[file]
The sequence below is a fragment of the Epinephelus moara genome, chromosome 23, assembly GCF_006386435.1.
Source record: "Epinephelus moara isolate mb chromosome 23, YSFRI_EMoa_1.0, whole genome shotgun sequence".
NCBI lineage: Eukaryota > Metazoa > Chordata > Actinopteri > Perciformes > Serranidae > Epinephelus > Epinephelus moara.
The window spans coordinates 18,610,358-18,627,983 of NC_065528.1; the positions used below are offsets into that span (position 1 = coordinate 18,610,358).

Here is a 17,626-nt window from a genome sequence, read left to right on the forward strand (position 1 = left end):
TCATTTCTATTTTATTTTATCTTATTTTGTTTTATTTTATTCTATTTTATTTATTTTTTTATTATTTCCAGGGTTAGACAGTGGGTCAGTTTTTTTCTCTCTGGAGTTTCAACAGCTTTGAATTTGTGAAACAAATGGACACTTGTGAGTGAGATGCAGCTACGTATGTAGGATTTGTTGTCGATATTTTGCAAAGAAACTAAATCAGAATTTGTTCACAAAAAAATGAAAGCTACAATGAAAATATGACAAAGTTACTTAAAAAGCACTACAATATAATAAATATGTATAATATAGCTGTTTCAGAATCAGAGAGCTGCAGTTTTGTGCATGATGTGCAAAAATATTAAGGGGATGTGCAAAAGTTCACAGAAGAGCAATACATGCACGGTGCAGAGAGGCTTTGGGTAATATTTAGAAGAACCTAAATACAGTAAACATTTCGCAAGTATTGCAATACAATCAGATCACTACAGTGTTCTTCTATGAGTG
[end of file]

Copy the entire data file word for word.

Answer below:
The sequence below is a fragment of the Epinephelus moara genome, chromosome 23, assembly GCF_006386435.1.
Source record: "Epinephelus moara isolate mb chromosome 23, YSFRI_EMoa_1.0, whole genome shotgun sequence".
NCBI lineage: Eukaryota > Metazoa > Chordata > Actinopteri > Perciformes > Serranidae > Epinephelus > Epinephelus moara.
The window spans coordinates 18,610,358-18,627,983 of NC_065528.1; the positions used below are offsets into that span (position 1 = coordinate 18,610,358).

Here is a 17,626-nt window from a genome sequence, read left to right on the forward strand (position 1 = left end):
TCATTTCTATTTTATTTTATCTTATTTTGTTTTATTTTATTCTATTTTATTTATTTTTTTATTATTTCCAGGGTTAGACAGTGGGTCAGTTTTTTTCTCTCTGGAGTTTCAACAGCTTTGAATTTGTGAAACAAATGGACACTTGTGAGTGAGATGCAGCTACGTATGTAGGATTTGTTGTCGATATTTTGCAAAGAAACTAAATCAGAATTTGTTCACAAAAAAATGAAAGCTACAATGAAAATATGACAAAGTTACTTAAAAAGCACTACAATATAATAAATATGTATAATATAGCTGTTTCAGAATCAGAGAGCTGCAGTTTTGTGCATGATGTGCAAAAATATTAAGGGGATGTGCAAAAGTTCACAGAAGAGCAATACATGCACGGTGCAGAGAGGCTTTGGGTAATATTTAGAAGAACCTAAATACAGTAAACATTTCGCAAGTATTGCAATACAATCAGATCACTACAGTGTTCTTCTATGAGTG